Orca whales have been in the news lately for developing somewhat of a thirst for violence. The species also goes by the name of “Killer Whales,” and they are finally starting to live up to their names.
Orcas are toothed whales that are the largest member of the dolphin family. They can be found in any part of the world’s oceans, which makes their recent violent turn that much more concerning.
And if they do decide to give a ship a run for its money, the Killer whales have the size and strength to do it. Male Orcas can reach up to 26 feet long and weigh around 6 tons, while females tend to be around 20 feet long and weigh in at a still impressive 3 tons.
If you’ve missed the recent stories about Orcas suddenly attacking boats and ships, tension has really ramped up between humans and the massive whales.
For the longest time, whales and humans got along for the most part, but some are suspecting that one whale who had a bad run in with humans has somehow conveyed the message to become violent to other whales.
Strangely enough, that’s also a big part of the plot for Avatar: The Way of Water, which just came out last December. The timing is a little odd, I will have to say.
Whales can definitely communicate with one another, as you’ll see in the clip below. The species has long been known to send sounds throughout the ocean, with scientists even confirming that many whales are intelligent enough to partake in vocal production learning (imitating and recognizing sounds).
So, it seems like this group of Orcas utilized their communication abilities and figured out a way to displace this seal who thought it was resting on the safety of a floating sheet of ice. The first portion of the clip shows the seal lounging on the ice while the Orcas bob up and down around the ice.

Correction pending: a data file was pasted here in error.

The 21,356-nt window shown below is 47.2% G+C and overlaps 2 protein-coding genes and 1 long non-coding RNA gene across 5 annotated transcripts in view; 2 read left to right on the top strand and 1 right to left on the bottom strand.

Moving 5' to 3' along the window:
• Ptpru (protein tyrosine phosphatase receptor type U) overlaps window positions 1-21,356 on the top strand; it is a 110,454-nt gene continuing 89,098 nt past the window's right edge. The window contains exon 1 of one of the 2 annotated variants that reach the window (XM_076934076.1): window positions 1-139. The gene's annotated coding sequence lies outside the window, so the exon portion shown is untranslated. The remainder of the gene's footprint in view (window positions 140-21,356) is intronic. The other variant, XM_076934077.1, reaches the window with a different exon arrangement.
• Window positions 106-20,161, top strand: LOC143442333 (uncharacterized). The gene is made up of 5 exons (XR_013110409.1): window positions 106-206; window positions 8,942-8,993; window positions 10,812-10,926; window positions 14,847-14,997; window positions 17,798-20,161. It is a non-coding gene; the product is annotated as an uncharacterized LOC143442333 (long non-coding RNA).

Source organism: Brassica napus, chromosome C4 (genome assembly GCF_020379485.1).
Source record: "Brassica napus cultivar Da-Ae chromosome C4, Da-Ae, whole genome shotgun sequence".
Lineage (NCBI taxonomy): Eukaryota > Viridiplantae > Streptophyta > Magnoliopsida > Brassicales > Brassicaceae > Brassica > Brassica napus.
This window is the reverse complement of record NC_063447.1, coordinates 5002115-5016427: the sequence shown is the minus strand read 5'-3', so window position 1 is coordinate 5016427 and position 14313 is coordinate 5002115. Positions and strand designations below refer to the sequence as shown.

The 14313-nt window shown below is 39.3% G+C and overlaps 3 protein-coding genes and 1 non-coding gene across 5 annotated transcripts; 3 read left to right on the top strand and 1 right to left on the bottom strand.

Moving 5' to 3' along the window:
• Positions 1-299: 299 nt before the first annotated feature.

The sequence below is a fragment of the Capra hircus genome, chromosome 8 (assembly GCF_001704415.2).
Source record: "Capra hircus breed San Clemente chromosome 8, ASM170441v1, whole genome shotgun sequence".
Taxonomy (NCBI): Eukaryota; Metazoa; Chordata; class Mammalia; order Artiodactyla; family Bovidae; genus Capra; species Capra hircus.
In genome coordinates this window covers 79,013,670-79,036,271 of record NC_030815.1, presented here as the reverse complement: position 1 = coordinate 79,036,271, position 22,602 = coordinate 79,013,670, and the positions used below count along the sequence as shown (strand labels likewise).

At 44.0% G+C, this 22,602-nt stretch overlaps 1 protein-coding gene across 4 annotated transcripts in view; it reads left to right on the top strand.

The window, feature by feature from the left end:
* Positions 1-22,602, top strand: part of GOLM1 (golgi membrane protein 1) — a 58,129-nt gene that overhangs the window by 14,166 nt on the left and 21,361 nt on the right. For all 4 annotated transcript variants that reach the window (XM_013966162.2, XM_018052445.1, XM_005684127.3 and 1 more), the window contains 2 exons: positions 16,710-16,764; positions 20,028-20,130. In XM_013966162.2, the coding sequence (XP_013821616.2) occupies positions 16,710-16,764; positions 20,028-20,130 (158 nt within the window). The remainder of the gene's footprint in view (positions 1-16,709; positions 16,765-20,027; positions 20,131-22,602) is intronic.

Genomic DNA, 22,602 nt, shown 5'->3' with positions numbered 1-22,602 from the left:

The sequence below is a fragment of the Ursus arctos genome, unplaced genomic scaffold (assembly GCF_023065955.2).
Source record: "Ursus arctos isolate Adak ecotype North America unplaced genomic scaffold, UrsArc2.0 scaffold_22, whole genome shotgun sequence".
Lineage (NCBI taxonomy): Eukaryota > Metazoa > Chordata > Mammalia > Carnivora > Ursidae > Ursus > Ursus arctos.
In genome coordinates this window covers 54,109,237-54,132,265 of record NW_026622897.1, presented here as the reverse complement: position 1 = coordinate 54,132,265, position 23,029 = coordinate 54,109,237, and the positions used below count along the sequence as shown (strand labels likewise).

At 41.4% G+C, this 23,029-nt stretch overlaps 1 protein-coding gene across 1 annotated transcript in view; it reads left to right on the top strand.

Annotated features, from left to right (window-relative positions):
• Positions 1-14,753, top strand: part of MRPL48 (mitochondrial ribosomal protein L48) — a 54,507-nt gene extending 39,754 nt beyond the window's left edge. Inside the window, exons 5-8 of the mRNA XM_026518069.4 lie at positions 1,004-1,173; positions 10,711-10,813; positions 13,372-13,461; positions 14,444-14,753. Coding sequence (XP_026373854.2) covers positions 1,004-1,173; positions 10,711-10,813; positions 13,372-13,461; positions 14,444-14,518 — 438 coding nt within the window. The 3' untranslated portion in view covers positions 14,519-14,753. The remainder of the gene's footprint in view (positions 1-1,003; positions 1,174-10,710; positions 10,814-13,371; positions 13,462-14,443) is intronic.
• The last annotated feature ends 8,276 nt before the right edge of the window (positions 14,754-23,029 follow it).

The whales can be heard making high pitched noises to one another, seemingly strategizing about how to take down the big seal. They soon disappear back into the water, making the seal think that it had successfully outsmarted the Killer whales.
That’s when a beautiful bird’s eye view video shows the whales gearing up and swimming quickly towards the ice sheet with the seal on top. Doing so creates a subsurface wave that easily breaks apart the ice and sends the seal scurrying for a safe spot.
The seal finds a big piece of the broken up ice and sets back up right in the middle of it, but that’s all going according to plan for the massive whales. The matriarch of the pod pushes the ice sheet that the seal is laying on out into a more open part of the water, and a close up of the seal’s face shows that the poor animal knows it’s in trouble.
As the seal remains a sitting duck, knowing that it wouldn’t be able to beat the speed of the whales in the water, the Orcas circle back and create another wave that sends water spilling over onto the ice sheet and throws the seal off into the whale infested water.
And that’s just about all she wrote for the seal, who puts up a small fight but stands no chance against the group of Killer whales.
The clip is from BBC’s Frozen Earth, and is described in the video’s caption as:
“This orca pod uses incredible tactics to hunt seals protected by rafts of ice. Only around 100 orcas in the world use this remarkable technique.”
Seems like we should maybe start getting a little concerned about the intelligence, teamwork, and strategizing ability of Orca whales…